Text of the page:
Since opening, the campus has hosted several major events including: Whale of a Sale Consignment Event, Little League Softball and Baseball Region Tournaments, USA Archery Finals, Big Ten Women's and Men's Soccer Tournaments, US Club Soccer NPL Finals and Nationals, Suburban Indy Consumer Shows, plus many more.

In 2017 Westfield signed a 10-year contract with the NFL's Indianapolis Colts for their annual training camp.[17]

The park has experienced about 750,000 visitors and 1,900,000 visits on average each year.[18]


Westfield is located in western Hamilton County.[19] It is bordered to the east by Noblesville and to the south by Carmel. To the west it is bordered by Zionsville in Boone County.

U.S. Route 31 is the main highway through the city, leading north 31 miles (50 km) to Kokomo and south 9 miles (14 km) to Interstate 465, the beltway around Indianapolis. Downtown Indianapolis is 20 miles (32 km) south of the center of Westfield. Indiana State Road 32 is Westfield's Main Street and leads east 6 miles (10 km) to Noblesville, the county seat, and west 18 miles (29 km) to Lebanon.

According to the 2010 census, Westfield has a total area of 27.081 square miles (70.14 km2), of which 26.84 square miles (69.52 km2) (or 99.11%) is land and 0.241 square miles (0.62 km2) (or 0.89%) is water.[20]

Notable people


Westfield water tower. This tower was torn down and replaced with another, newer tower outside of downtown.



Colleges and universities

Public library

The town has a lending library, the Westfield-Washington Public Library.[22]


Westfield hosts the Great Lakes Regional Tournament in the Little League World Series each year. The tournament is held at the Grand Park Sports Campus.

Westfield also has a contract with the NFL's Indianapolis Colts to host their yearly training Camp at the Grand Park Sports Campus. This began in 2018, and the contract is for 10 years. Grand Park is also a sponsor of Indy Eleven and hosts some of the team's training.[23]


  1. ^ Adams, Amy (November 14, 2023). "Meet the mayor: Scott Willis connects to Westfield's past and its future". Current in Westfield. Retrieved January 13, 2024.
  2. ^ "2020 U.S. Gazetteer Files". United States Census Bureau. Retrieved March 16, 2022.
  3. ^ a b U.S. Geological Survey Geographic Names Information System: Westfield, Indiana
  4. ^ Dorger, Samanda (May 24, 2023). "The Fastest Growing Cities in America". TheStreet. Retrieved May 27, 2023.
  5. ^ "U.S. Census website". United States Census Bureau. Retrieved January 31, 2008.
  6. ^ "Geographic Identifiers: 2010 Demographic Profile Data (G001): Westfield town, Indiana". American Factfinder. U.S. Census Bureau. Retrieved June 15, 2017.[dead link]
  7. ^ "Population and Housing Unit Estimates". Retrieved May 21, 2020.
  8. ^ Haines, John F. (1915). History of Hamilton County, Indiana: Her People, Industries and Institutions, Volume 1. B.F. Bowen & Co. pp. 235–237.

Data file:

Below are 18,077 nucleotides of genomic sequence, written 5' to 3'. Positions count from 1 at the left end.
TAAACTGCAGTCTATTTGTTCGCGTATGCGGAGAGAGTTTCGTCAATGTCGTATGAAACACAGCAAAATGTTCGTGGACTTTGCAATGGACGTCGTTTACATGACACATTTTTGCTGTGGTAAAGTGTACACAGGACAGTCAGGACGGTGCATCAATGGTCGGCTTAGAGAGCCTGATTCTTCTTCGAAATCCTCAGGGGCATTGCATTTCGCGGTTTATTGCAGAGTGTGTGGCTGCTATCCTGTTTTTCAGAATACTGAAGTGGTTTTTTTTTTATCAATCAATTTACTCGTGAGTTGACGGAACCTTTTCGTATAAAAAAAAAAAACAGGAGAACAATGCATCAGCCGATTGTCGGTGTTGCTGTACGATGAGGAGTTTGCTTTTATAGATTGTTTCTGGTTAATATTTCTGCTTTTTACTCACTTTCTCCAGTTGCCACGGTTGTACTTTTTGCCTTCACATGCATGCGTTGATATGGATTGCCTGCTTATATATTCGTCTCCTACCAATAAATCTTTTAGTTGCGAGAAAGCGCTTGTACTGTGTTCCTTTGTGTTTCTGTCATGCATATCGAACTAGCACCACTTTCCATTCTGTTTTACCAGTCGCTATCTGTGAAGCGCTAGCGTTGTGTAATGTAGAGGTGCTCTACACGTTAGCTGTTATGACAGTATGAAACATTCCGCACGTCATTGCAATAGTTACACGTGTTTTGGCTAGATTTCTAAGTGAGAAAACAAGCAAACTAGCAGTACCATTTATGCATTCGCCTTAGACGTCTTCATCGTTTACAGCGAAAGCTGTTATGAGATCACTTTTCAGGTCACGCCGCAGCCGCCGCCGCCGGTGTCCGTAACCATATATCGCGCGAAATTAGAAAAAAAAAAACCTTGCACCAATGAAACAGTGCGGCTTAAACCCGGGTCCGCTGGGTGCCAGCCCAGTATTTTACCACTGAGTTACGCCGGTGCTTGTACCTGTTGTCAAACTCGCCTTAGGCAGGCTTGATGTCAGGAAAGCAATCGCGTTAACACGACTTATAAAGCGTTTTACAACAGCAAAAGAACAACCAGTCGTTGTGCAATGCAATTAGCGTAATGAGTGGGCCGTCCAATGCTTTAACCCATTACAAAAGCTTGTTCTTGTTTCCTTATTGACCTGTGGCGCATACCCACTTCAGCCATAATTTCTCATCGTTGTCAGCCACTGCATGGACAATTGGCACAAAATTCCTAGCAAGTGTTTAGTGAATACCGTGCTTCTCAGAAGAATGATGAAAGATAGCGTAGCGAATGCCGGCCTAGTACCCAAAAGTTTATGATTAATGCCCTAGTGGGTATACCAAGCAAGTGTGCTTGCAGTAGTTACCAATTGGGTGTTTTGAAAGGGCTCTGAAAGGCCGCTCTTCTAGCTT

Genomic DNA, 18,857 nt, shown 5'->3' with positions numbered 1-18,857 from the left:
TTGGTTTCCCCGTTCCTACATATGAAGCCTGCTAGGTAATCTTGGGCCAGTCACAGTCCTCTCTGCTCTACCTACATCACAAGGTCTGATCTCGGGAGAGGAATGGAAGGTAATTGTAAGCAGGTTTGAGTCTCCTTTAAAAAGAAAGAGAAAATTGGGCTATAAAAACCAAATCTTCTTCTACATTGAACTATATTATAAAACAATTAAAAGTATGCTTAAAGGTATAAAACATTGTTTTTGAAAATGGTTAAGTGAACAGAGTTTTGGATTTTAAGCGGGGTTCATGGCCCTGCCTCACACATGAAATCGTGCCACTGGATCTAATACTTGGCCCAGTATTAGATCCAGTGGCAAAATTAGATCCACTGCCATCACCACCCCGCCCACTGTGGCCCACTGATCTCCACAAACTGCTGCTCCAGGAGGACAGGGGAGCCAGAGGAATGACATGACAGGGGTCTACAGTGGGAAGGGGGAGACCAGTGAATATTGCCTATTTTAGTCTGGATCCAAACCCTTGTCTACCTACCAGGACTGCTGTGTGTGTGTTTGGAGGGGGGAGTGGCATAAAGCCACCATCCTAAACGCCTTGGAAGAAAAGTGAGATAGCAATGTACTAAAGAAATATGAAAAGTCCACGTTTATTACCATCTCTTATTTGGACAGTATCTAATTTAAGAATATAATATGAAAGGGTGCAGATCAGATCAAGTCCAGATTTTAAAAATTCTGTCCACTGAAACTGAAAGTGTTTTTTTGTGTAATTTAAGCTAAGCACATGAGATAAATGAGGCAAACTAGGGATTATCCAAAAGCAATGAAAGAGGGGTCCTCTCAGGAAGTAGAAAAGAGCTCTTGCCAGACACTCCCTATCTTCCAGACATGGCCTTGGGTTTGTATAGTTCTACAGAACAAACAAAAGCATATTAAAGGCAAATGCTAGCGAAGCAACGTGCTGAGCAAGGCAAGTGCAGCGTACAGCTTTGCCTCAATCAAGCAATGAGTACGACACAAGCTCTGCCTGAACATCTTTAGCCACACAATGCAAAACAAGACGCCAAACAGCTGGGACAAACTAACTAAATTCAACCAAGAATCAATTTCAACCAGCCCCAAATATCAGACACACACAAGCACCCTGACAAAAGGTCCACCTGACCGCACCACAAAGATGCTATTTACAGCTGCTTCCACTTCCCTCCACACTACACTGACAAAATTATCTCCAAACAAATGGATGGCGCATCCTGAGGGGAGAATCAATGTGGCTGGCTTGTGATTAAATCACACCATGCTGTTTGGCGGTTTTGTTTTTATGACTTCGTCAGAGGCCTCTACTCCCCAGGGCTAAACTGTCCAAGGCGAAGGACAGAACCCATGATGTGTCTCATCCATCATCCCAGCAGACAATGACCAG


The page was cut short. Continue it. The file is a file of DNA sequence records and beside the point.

9. ^ Shirts, Augustus Finch (1901). A History of the Formation, Settlement and Development of Hamilton County, Indiana: From the Year 1818 to the Close of the Civil War. Shirts. p. 207.
  10. ^ "DEAD LINK". Indianapolis Star. Archived from the original on September 24, 2015. Retrieved January 4, 2019.
  11. ^ "DEAD LINK" (PDF). Archived from the original (PDF) on March 13, 2016. Retrieved July 25, 2010.
  12. ^ "National Register Information System". National Register of Historic Places. National Park Service. July 9, 2010.
  13. ^ "Census of Population and Housing". Census.gov. Retrieved June 4, 2015.
  14. ^ "American FactFinder Selected Economic Characteristics". United States Census Bureau. Archived from the original on February 12, 2020. Retrieved December 15, 2013.
  15. ^ "U.S. Census website". United States Census Bureau. Retrieved December 11, 2012.
  16. ^ "Main Home". Current Publishing.
  17. ^ Sikich, Chris (September 10, 2017). "Colts to pay Grand Park $653K for 10 years but economic boost may be greater". Indianapolis Star.
  18. ^ Erdody, Lindsey (December 22, 2016). "Visits up at Grand Park in 2016". Indianapolis Business Journal (blog).
  19. ^ "US Gazetteer files: 2010, 2000, and 1990". United States Census Bureau. February 12, 2011. Retrieved April 23, 2011.
  20. ^ "G001 - Geographic Identifiers - 2010 Census Summary File 1". United States Census Bureau. Archived from the original on February 13, 2020. Retrieved July 29, 2015.
  21. ^ Abbott, Margery Post; Chijioke, Mary Ellen; Dandelion, Pink (2012). Historical Dictionary of the Friends (Quakers). Scarecrow Press. p. 79. ISBN 9780810868571.
  22. ^ "Indiana public library directory" (PDF). Indiana State Library. Archived from the original (PDF) on February 18, 2017. Retrieved March 7, 2018.
  23. ^ "Grand Park". Indy Eleven. Retrieved May 7, 2023.